5 Ways to Fight Back with Joy When Life Seems Dark
- Margaret Feinberg Author
- 2016 27 Jun
Over the last year and a half I’ve been wrestling with a difficult diagnosis. It’s brought me to my knees in pain, anguish, and suffering. Yet I’ve chosen to Fight Back with Joy. It’s been one of the hardest decisions I’ve ever made, but I’ve been discovering that more than whimsy, joy is the weaponry we use to fight life’s battles.
Rather than living like a dark rain cloud, as children of God, we’re meant to cheer our way through the streets heralding the arrival of God’s kingdom, pounding at door of every human heart with hilarity and celebration until the last prodigal crosses heaven’s threshold, the last hardened heart is rend, and the last older brother finally plucks his fingers from his ears.
Here are a handful of the practical tips from Fight Back With Joy book and Bible study on how you can boost your joy today.
1. Smile at the people you see today. A recent study found that smiling can increase our happiness level and make us more productive, but the grin must be genuine. Start in your own home. Smile at your roommate. Your spouse. Your kids. Allow your eyes to light up, your hidden teeth to show. Look each person in the eyes. Remember that you’re beaming the joy of God to them. You’re reflecting the delight of your Heavenly Father.
2. Let the laughter rip. God wired your body to benefit from laughter. A good old-fashioned giggle releases chemicals in your brain that equip your body to better handle stress and pain. Whether you consider yourself an introvert or an extrovert, a quiet person or more of the party-pants type, you can begin laughing more.
Begin making a laugh list today. Who are your favorite comedians? What televisions shows make you laugh the hardest? Who in your life reminds you not to take yourself or life too seriously? Be intentional about spending time with lighthearted people and good clean comedy that help your body heal. Remember the wisdom of Proverbs 17:22, “A cheerful heart is good medicine” (NLT).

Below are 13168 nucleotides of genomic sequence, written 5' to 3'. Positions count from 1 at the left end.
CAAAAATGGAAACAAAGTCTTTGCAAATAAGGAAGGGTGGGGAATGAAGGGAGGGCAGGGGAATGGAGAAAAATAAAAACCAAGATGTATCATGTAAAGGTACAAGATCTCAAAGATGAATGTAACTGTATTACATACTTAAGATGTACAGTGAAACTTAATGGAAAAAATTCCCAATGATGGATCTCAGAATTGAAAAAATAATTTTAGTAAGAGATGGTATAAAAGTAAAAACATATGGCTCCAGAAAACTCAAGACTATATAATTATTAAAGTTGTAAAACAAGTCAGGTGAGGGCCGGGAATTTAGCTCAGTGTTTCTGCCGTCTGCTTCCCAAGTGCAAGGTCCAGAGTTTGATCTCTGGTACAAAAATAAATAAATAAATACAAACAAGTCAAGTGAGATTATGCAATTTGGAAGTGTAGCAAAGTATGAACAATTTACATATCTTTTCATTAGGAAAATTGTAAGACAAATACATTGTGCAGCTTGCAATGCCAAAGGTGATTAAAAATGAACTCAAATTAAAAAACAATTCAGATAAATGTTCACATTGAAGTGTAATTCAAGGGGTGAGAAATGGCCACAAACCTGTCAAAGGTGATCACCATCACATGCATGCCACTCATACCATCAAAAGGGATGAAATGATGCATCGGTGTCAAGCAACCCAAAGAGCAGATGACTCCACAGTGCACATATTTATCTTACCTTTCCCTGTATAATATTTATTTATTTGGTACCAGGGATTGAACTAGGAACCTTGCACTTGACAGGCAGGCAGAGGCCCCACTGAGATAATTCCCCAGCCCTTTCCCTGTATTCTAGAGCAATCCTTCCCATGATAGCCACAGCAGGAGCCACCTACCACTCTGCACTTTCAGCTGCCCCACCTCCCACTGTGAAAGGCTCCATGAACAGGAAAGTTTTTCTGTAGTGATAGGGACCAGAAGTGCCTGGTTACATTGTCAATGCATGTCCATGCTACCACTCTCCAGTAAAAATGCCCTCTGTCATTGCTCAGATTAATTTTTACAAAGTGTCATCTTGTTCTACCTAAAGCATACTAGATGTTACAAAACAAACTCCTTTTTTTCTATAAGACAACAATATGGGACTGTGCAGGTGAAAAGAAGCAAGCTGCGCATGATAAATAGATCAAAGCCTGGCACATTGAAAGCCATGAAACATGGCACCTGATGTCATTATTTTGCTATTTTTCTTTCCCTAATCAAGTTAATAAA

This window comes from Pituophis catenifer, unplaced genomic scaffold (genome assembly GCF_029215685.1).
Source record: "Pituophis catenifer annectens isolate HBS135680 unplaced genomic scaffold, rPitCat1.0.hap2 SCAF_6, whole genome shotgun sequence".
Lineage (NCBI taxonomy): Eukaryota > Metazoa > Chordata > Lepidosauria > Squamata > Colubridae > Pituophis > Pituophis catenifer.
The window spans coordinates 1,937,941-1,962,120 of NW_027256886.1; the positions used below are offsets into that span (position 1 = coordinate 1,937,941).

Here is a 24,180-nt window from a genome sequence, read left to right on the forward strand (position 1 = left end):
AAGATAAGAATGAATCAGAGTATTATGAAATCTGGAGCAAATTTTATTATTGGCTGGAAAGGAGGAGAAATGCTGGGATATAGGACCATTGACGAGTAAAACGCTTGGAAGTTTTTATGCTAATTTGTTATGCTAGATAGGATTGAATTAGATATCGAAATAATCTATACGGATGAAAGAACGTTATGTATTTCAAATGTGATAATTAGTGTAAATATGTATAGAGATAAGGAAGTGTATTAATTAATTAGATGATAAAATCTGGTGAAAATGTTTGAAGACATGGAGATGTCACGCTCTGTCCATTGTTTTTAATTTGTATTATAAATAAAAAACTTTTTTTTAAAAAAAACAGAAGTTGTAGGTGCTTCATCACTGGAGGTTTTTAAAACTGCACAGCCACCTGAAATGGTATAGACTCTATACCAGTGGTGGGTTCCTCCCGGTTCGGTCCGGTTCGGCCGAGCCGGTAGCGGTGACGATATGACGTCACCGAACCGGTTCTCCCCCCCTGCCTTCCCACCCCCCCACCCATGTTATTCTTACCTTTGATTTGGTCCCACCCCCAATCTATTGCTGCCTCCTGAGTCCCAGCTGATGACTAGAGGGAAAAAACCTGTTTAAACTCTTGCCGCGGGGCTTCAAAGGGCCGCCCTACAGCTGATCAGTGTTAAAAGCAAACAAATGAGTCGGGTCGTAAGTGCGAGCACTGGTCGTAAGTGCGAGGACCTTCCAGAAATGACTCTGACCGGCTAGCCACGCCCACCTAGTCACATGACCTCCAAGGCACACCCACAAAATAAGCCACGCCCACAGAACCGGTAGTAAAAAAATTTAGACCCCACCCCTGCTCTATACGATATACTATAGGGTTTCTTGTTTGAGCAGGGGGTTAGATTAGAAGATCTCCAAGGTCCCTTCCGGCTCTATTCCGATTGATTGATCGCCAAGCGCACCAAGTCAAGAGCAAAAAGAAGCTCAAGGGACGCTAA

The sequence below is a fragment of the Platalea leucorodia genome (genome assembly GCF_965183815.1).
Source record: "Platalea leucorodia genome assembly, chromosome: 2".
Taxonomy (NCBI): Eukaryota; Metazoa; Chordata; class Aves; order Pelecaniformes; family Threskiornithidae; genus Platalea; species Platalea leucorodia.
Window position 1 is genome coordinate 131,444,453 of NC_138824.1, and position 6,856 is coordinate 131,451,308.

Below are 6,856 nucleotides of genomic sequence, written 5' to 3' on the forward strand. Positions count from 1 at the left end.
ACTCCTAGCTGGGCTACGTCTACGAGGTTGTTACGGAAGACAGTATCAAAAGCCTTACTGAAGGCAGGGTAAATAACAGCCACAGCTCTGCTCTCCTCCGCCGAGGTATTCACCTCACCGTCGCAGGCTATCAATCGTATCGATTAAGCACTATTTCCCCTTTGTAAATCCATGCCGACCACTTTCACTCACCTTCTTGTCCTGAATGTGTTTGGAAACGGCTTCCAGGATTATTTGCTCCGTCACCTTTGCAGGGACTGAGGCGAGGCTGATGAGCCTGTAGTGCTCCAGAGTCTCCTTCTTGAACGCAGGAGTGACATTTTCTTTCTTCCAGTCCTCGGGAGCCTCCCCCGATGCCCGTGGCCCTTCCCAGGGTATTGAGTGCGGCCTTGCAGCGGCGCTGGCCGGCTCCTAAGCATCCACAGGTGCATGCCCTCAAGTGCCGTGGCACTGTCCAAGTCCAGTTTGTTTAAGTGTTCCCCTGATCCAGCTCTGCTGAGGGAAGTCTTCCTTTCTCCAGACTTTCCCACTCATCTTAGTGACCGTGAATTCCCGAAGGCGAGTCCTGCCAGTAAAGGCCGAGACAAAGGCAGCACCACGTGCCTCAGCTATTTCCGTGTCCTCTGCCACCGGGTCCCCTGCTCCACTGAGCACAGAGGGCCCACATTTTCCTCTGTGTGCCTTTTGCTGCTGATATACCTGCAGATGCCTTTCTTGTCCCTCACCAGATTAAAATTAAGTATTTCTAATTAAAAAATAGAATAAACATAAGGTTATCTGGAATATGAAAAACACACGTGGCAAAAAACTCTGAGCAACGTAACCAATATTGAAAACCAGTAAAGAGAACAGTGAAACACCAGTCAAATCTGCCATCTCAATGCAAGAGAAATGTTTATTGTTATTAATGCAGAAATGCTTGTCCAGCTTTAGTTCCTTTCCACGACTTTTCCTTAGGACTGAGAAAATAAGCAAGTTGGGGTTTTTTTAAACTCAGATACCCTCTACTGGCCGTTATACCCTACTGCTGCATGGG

3. Hum, sing, or belt out a song. In Philippians 4:4, the apostle Paul instructs us: “Rejoice in the Lord always. I will say it again: Rejoice! (NIV)”
Much like laughter, God designed singing to have a profound physiological response within us. When we sing, our bodies release endorphins and oxytocin which is known to help relieve stress and alleviate feelings of loneliness and depression. Turn up the radio. Select your favorite song on your iPod. Pull out a timeless CD with some of your favorite worship songs. Allow God’s joy to flow in and through you.
4. Discover the joy that waits in the mourning. Sometimes we lose our sense of joy because of a loss, hardship, crisis, or great adversity. Denying the pain often makes it worse. That’s why mourning is so important. The Psalms provide a model for mourning in the lament. Psalms 10, 13, 38, and 55 provide prime examples of processing grief with God. Consider writing your own lament to the Lord.
Begin with a few sentences describing what your feeling. Elaborate on the problem and its implications. Then pause to ask God his perspective on the situation. Re-word your complaint and frustration through the lens of how God revealed himself. Then write a concluding statement of who God is in the midst. Include a word of praise and close with a declaration of trust in God.
As you grieve and process pain, you’ll find joy reawakening in your heart in a deeper way.
5. Sometimes to get joy you’ve got to give it away. Write a note of blessing to someone you love. If you need a fresh infusion of joy, then bless someone else. Grab a notecard and start jotting down all the things you appreciate about the person. Feel the gratitude well up in your heart. Then, pop that notecard in the mail and spread the joy.
You can’t choose your circumstances, but you can choose your response. May you experience joy even in the midst of challenging times.
Margaret Feinberg is a popular speaker and author of Fight Back With Joy: Celebrate More. Regret Less. Stare Down Your Greatest Fears.
Publication date: January 6, 2015